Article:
As of last night, the writing of music is substantially complete! That is, all the parts are placed and in order, and I am reasonably happy with the way they are turning out. That’s not to say that there aren’t places where I’m still troubled – I just don’t know what to do with them. They will probably end up being buried in the mix. Last evening’s work consisted of adding in the final sprinklings of brass at the finale, tweaking the horns a little bit, and working out the conductor’s track.
The majority of time was spent with the conductor’s track. Recent incarnations of Finale have this cool feature that allows you to record a real-time tempo track by conducting the performance with either a MIDI trigger (such as a pedal) or the space bar.
Maybe I need more practice, but I tried it a couple of times and found it awkward and the results less than satisfying. The main problem is that it’s too sensitive and follows you exactly. My bike computer averages the last several revolutions of the wheel to come with a reasonable speed of travel. Finale uses the exact time span of each two taps on the space bar to determine the tempo PER BEAT. The resulting tempo map looks like a mountain range and plays less than smoothly.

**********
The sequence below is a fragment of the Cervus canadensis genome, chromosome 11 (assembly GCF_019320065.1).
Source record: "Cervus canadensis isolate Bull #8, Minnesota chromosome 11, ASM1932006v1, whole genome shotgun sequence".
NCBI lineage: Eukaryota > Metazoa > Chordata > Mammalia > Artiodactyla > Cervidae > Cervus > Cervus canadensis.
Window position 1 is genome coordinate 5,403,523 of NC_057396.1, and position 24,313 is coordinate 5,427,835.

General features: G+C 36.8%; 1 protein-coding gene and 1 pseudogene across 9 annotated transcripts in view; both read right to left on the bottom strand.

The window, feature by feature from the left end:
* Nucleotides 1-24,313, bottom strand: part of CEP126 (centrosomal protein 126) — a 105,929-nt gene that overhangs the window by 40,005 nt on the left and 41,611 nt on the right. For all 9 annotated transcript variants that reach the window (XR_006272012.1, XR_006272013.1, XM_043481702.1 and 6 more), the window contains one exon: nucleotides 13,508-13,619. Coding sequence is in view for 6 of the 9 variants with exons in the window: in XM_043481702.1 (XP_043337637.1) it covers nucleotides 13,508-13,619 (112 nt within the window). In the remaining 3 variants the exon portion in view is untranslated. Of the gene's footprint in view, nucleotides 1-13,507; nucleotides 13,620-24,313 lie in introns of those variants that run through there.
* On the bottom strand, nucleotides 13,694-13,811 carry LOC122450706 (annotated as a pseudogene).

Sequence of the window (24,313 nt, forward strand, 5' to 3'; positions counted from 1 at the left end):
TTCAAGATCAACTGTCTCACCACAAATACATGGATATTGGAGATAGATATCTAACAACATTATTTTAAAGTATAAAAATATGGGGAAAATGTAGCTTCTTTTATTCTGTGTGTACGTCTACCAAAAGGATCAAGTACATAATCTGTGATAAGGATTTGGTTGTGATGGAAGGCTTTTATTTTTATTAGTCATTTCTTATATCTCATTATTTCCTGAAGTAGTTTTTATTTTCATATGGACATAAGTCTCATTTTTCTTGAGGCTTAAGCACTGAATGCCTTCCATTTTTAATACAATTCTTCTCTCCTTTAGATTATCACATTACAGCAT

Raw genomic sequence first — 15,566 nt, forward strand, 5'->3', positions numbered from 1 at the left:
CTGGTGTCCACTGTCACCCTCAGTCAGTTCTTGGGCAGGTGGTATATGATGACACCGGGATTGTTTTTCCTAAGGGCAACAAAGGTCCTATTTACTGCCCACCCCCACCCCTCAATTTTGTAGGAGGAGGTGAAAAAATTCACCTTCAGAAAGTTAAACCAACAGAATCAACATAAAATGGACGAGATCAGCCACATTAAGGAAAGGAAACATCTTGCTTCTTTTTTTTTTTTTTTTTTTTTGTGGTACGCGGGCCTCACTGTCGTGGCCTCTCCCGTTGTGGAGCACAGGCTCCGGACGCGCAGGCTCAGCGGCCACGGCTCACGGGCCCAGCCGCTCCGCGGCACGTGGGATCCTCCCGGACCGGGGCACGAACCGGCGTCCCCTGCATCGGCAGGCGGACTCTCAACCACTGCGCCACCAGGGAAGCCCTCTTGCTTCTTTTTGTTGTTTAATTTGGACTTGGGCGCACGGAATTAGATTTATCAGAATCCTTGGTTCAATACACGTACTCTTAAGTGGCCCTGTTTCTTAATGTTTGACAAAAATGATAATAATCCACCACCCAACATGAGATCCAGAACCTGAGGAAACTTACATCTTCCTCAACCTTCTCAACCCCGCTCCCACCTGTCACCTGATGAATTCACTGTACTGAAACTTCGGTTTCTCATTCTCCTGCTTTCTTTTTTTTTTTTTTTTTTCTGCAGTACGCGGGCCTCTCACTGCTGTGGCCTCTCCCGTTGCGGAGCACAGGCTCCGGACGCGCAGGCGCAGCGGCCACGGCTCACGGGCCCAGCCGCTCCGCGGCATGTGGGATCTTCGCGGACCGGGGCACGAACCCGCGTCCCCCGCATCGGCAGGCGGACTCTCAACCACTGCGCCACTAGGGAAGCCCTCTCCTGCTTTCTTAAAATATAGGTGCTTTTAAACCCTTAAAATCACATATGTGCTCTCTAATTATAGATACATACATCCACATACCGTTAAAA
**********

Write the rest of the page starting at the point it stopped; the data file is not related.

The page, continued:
You may be asking why I can’t keep a consistent tempo, and here’s the reason: Lag.
You are conducting in real time, but there is some lag in the sample playback. Like the good ensemble player I am, I adjust – unfortunately, all the rest of the band members adjust to me like clockwork. This results in the unnatural speeding and slowing of the tempo as I naturally adjust and then try to bring the tempo back up to where I want it. In the end, I erased all my conducting work and entered a few tempos in manually. I may go back into it later this week and futz with it a little more.
Now that the music is written, the next step is the rendering – turning the sheet music into something that’s nice to listen to. That will be the subject of my next post.